Artistic motivation: finding your why in a world that devalues art

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Making art is hard. Like, really hard. Building a career in the arts is also incredibly difficult. Society needs art–everyone wants TV, books, paintings–but no one wants to pay for it, and so many artists are constantly receiving the message that their work is frivolous, a pipe dream, or not a real career. When all this is happening, how are we supposed to have artistic motivation?

If you’re an artist, regardless of your medium, you’re a self-starter. Society isn’t telling you to write a novel, produce a short film, record an album, or try your hand at sculpting. Sure, there may be individual people in your life sending you that message, but that’s not the societal message. You’re a self-starter because you took the time to pour your blood, sweat, and tears into something you care about. You had an internal sense of artistic motivation. Today we’re going to explore the concept of artistic motivation; what makes you want to create and how you stay motivated when it’s a struggle.

Finding your why

Do you ever wonder why people run marathons, even though there are great health benefits to running or even walking shorter distances? As a casual runner, the answer seems clear to me. For some people, it’s just the joy of moving their body. For others, it’s because they genuinely enjoy the feeling of accomplishment, of taking on something difficult and seeing it through. Others want the glory; the cheering crowds at the finish line, adding another medal to their collection. Some want to prove to themselves or to others that they’re strong and capable. For a lot of people, I think it’s a combination of all of those things, and, of course, there are many more reasons for running a marathon that I’m not listing here. Creating art–specifically, creating a long-term artistic practice or a career in the arts–is not dissimilar to running a marathon. Even if you’re picturing the amazing feeling you’ll get when you cross the finish line, the truth is, most of running a marathon is the training that comes beforehand. The drills you do, the time you take out of your weekend for your long run, the grueling miles where you’re tired but there’s no end in sight, and certainly no cheering crowds. A life in the arts is the same. There’s no guarantee of payoff, but we show up day after day, month after month, and create.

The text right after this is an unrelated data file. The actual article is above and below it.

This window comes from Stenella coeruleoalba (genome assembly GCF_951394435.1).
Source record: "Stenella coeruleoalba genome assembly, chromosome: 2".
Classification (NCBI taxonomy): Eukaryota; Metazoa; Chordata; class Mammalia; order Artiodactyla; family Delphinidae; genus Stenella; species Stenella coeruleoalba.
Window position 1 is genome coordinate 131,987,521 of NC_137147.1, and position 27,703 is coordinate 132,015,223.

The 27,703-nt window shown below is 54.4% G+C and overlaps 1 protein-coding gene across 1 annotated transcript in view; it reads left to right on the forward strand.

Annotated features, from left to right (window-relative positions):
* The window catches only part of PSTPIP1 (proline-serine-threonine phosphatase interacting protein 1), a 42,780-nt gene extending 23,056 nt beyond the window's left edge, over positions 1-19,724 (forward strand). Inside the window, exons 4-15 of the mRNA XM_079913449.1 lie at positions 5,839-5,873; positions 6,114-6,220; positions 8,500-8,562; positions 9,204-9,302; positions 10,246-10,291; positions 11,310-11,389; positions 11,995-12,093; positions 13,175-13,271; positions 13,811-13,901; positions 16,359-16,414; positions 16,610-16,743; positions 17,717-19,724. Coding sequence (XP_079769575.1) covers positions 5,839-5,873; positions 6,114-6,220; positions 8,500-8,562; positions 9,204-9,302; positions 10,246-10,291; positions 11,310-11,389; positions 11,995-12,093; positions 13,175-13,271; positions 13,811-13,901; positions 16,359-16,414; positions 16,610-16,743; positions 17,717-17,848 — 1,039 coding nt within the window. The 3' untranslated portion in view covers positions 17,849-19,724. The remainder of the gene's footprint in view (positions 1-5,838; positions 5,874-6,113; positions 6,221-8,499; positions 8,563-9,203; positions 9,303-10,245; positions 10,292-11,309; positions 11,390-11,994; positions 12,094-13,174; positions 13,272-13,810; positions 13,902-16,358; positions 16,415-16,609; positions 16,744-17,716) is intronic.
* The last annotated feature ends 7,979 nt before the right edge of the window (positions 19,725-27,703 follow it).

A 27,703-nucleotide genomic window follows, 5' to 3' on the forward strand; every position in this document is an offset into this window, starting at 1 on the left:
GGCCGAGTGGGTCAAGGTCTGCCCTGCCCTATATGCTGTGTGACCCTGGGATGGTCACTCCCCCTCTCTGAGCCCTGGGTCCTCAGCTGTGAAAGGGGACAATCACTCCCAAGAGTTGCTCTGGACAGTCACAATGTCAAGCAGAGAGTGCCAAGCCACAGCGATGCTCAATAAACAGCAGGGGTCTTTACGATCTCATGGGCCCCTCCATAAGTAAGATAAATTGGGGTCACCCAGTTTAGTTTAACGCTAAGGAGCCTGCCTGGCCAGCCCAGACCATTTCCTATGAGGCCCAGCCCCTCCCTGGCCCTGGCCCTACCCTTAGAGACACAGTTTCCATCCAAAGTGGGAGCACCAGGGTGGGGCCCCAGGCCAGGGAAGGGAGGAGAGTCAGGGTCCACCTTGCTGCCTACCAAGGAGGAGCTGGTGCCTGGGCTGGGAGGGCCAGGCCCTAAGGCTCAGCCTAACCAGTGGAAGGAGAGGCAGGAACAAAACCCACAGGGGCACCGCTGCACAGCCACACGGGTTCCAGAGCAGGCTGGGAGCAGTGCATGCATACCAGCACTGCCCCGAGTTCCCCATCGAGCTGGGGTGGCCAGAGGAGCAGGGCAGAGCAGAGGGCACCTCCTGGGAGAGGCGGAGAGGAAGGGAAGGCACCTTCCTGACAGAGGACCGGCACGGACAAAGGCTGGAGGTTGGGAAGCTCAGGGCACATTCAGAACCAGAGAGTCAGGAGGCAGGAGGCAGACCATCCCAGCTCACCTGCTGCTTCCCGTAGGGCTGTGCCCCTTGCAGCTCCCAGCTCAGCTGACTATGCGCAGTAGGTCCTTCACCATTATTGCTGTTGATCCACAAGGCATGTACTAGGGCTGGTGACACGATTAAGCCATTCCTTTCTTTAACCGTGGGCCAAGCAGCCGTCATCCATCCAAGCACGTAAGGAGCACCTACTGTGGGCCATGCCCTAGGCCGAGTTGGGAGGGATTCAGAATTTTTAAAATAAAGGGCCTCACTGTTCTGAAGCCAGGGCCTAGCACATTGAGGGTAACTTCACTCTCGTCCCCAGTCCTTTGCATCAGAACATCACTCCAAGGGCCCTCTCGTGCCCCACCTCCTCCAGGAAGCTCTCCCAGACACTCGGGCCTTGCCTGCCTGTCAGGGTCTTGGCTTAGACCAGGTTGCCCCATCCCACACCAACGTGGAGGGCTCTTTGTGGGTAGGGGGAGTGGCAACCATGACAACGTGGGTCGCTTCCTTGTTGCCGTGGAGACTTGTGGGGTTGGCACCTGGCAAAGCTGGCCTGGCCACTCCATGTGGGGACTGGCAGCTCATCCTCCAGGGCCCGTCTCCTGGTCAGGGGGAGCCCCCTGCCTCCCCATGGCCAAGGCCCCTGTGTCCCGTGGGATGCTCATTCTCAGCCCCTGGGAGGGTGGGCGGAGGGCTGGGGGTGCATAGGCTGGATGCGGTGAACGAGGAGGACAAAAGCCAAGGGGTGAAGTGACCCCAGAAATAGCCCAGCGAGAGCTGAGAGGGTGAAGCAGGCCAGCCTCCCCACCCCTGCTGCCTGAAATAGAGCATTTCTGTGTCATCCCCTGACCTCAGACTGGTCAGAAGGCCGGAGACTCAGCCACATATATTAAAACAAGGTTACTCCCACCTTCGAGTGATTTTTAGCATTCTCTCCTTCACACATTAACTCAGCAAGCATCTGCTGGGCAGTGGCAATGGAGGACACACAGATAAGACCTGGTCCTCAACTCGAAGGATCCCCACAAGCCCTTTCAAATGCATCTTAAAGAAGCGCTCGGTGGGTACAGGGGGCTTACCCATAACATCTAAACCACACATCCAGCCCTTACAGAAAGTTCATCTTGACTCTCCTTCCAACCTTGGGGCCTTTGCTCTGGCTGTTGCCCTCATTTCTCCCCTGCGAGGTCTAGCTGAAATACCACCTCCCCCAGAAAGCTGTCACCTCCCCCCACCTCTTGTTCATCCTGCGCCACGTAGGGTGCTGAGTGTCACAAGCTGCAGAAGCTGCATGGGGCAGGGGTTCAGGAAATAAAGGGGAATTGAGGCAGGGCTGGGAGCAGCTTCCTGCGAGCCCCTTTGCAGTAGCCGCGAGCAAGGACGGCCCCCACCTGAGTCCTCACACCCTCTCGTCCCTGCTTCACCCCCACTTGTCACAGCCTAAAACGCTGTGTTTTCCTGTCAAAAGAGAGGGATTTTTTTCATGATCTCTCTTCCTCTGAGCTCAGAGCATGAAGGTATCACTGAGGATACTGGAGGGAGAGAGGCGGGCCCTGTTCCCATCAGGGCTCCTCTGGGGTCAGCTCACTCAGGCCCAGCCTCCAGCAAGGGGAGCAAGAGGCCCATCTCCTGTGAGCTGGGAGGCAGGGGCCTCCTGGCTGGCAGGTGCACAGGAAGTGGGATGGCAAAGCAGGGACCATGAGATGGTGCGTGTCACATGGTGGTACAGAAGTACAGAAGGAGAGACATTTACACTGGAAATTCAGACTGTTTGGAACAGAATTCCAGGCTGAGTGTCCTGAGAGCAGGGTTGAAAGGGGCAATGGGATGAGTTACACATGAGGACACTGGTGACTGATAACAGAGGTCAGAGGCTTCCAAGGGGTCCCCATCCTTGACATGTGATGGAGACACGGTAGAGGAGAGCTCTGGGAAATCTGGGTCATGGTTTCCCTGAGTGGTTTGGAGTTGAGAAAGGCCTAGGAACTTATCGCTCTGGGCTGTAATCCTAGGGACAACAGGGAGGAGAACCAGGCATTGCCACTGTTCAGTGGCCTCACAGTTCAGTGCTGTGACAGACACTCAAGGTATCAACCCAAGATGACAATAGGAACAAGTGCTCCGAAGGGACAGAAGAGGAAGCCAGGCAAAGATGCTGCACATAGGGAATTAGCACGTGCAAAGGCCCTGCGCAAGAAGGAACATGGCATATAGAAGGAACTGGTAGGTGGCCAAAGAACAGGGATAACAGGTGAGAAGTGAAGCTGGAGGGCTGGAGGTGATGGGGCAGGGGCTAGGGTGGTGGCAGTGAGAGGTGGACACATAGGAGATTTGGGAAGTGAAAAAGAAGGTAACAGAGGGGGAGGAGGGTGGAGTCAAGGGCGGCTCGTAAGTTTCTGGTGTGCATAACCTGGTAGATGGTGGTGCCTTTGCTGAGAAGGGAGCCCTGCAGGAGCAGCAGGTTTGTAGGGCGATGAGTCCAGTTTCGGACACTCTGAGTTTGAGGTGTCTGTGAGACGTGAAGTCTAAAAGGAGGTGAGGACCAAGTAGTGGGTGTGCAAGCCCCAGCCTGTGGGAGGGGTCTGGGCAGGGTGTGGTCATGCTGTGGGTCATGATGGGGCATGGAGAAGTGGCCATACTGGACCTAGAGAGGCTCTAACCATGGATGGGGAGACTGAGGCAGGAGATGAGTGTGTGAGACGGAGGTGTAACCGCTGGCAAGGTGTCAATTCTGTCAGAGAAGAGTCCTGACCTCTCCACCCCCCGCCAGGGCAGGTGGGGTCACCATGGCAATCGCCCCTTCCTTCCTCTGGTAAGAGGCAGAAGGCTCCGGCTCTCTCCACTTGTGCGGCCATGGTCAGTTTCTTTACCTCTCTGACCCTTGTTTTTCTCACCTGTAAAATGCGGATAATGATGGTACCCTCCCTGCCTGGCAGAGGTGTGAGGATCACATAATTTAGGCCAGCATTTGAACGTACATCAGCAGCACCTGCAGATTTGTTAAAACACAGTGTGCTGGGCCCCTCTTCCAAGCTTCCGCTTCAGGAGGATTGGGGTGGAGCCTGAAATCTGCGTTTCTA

The first thing I think about when considering my own artistic motivation is why I want to create art. Some artists have one clear, concise reason for creating, but I find most people have a lot of little things that add up to a desire–or a need–to create art. Take some time to think about why you want to create art. Here is a list of some common reasons, but maybe spend some time journaling about this question and see what does and doesn’t resonate with you. Maybe your reason for artistic motivation isn’t on this list at all.

Maybe you make art because…

  • You have a story you want to tell or idea you want to express
  • You experienced something you want to share with the world
  • You want to help people who have had experiences similar to yours
  • Art has helped you out and you want to pay it forward
  • You feel an intrinsic need to create something
  • You feel art gives your life purpose or meaning
  • You want to preserve history or culture
  • You want better representation in art
  • You are naturally good at your art form
  • You enjoy studying and improving your craft
  • You enjoy working on your art, it relaxes or invigorates you
  • You don’t want to work a typical 9-5 job in an office
  • Someone told you that you can’t make art and you want to prove them wrong
  • Someone told you that you CAN make art and you want to prove them right
  • You think your art can make you money

Do any of these resonate with you? Why or why not? What would you add to this list? Spend some time thinking about your why. It will help you harness your creativity and sense of artistic motivation.